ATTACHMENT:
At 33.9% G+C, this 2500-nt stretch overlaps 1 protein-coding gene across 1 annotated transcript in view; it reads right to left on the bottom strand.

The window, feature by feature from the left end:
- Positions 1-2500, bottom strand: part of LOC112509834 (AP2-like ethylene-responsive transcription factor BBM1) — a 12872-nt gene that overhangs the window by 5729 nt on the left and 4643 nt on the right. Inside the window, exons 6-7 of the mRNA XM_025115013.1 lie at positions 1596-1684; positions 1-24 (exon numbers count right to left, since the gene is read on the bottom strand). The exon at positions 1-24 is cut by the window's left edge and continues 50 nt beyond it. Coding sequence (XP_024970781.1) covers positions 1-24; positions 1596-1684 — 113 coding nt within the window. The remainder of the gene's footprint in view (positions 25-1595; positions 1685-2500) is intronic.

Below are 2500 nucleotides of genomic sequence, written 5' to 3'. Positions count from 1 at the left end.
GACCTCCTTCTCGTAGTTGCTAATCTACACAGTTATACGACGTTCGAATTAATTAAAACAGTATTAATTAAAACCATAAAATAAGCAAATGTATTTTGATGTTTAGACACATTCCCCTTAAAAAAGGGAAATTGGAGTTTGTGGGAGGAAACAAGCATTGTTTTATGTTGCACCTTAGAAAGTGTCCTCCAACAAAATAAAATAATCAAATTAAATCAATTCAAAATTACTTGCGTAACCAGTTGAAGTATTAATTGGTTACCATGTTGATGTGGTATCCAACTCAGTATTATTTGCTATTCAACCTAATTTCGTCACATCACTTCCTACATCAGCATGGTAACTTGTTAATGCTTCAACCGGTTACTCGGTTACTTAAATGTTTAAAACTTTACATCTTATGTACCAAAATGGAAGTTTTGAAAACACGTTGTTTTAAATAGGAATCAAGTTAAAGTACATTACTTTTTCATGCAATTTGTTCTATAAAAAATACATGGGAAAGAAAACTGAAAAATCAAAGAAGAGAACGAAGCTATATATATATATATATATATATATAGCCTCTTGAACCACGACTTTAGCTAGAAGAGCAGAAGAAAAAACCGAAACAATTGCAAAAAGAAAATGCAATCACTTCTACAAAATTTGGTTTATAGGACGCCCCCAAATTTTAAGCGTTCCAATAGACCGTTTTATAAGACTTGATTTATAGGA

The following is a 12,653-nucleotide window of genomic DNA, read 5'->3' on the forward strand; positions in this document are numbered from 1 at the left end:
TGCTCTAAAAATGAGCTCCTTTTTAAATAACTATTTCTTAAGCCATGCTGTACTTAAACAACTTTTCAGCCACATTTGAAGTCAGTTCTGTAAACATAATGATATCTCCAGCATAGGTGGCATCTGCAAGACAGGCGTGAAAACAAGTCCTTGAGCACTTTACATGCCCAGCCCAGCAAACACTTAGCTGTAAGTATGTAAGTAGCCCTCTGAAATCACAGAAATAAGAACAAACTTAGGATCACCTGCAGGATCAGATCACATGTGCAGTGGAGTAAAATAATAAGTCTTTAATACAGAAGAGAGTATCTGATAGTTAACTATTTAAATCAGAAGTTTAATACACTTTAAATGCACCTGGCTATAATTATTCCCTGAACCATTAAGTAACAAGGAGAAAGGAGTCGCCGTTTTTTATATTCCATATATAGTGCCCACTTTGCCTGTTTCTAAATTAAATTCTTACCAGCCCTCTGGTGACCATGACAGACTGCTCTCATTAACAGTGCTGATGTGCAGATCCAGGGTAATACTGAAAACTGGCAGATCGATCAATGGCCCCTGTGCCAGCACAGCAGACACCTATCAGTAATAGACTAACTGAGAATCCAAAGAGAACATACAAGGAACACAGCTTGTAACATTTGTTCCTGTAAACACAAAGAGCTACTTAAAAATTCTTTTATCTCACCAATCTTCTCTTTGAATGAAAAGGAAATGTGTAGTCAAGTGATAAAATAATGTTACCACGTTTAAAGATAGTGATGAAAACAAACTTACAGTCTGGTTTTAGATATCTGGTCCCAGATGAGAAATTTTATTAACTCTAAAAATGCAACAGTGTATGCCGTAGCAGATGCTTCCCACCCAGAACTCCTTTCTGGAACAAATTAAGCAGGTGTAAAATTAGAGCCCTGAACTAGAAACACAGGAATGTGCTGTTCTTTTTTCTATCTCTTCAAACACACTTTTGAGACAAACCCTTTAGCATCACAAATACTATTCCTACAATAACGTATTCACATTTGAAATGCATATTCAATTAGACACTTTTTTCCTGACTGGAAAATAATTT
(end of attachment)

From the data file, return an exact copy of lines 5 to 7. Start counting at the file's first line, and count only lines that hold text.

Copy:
GACCTCCTTCTCGTAGTTGCTAATCTACACAGTTATACGACGTTCGAATTAATTAAAACAGTATTAATTAAAACCATAAAATAAGCAAATGTATTTTGATGTTTAGACACATTCCCCTTAAAAAAGGGAAATTGGAGTTTGTGGGAGGAAACAAGCATTGTTTTATGTTGCACCTTAGAAAGTGTCCTCCAACAAAATAAAATAATCAAATTAAATCAATTCAAAATTACTTGCGTAACCAGTTGAAGTATTAATTGGTTACCATGTTGATGTGGTATCCAACTCAGTATTATTTGCTATTCAACCTAATTTCGTCACATCACTTCCTACATCAGCATGGTAACTTGTTAATGCTTCAACCGGTTACTCGGTTACTTAAATGTTTAAAACTTTACATCTTATGTACCAAAATGGAAGTTTTGAAAACACGTTGTTTTAAATAGGAATCAAGTTAAAGTACATTACTTTTTCATGCAATTTGTTCTATAAAAAATACATGGGAAAGAAAACTGAAAAATCAAAGAAGAGAACGAAGCTATATATATATATATATATATATATAGCCTCTTGAACCACGACTTTAGCTAGAAGAGCAGAAGAAAAAACCGAAACAATTGCAAAAAGAAAATGCAATCACTTCTACAAAATTTGGTTTATAGGACGCCCCCAAATTTTAAGCGTTCCAATAGACCGTTTTATAAGACTTGATTTATAGGA

The following is a 12,653-nucleotide window of genomic DNA, read 5'->3' on the forward strand; positions in this document are numbered from 1 at the left end:
TGCTCTAAAAATGAGCTCCTTTTTAAATAACTATTTCTTAAGCCATGCTGTACTTAAACAACTTTTCAGCCACATTTGAAGTCAGTTCTGTAAACATAATGATATCTCCAGCATAGGTGGCATCTGCAAGACAGGCGTGAAAACAAGTCCTTGAGCACTTTACATGCCCAGCCCAGCAAACACTTAGCTGTAAGTATGTAAGTAGCCCTCTGAAATCACAGAAATAAGAACAAACTTAGGATCACCTGCAGGATCAGATCACATGTGCAGTGGAGTAAAATAATAAGTCTTTAATACAGAAGAGAGTATCTGATAGTTAACTATTTAAATCAGAAGTTTAATACACTTTAAATGCACCTGGCTATAATTATTCCCTGAACCATTAAGTAACAAGGAGAAAGGAGTCGCCGTTTTTTATATTCCATATATAGTGCCCACTTTGCCTGTTTCTAAATTAAATTCTTACCAGCCCTCTGGTGACCATGACAGACTGCTCTCATTAACAGTGCTGATGTGCAGATCCAGGGTAATACTGAAAACTGGCAGATCGATCAATGGCCCCTGTGCCAGCACAGCAGACACCTATCAGTAATAGACTAACTGAGAATCCAAAGAGAACATACAAGGAACACAGCTTGTAACATTTGTTCCTGTAAACACAAAGAGCTACTTAAAAATTCTTTTATCTCACCAATCTTCTCTTTGAATGAAAAGGAAATGTGTAGTCAAGTGATAAAATAATGTTACCACGTTTAAAGATAGTGATGAAAACAAACTTACAGTCTGGTTTTAGATATCTGGTCCCAGATGAGAAATTTTATTAACTCTAAAAATGCAACAGTGTATGCCGTAGCAGATGCTTCCCACCCAGAACTCCTTTCTGGAACAAATTAAGCAGGTGTAAAATTAGAGCCCTGAACTAGAAACACAGGAATGTGCTGTTCTTTTTTCTATCTCTTCAAACACACTTTTGAGACAAACCCTTTAGCATCACAAATACTATTCCTACAATAACGTATTCACATTTGAAATGCATATTCAATTAGACACTTTTTTCCTGACTGGAAAATAATTT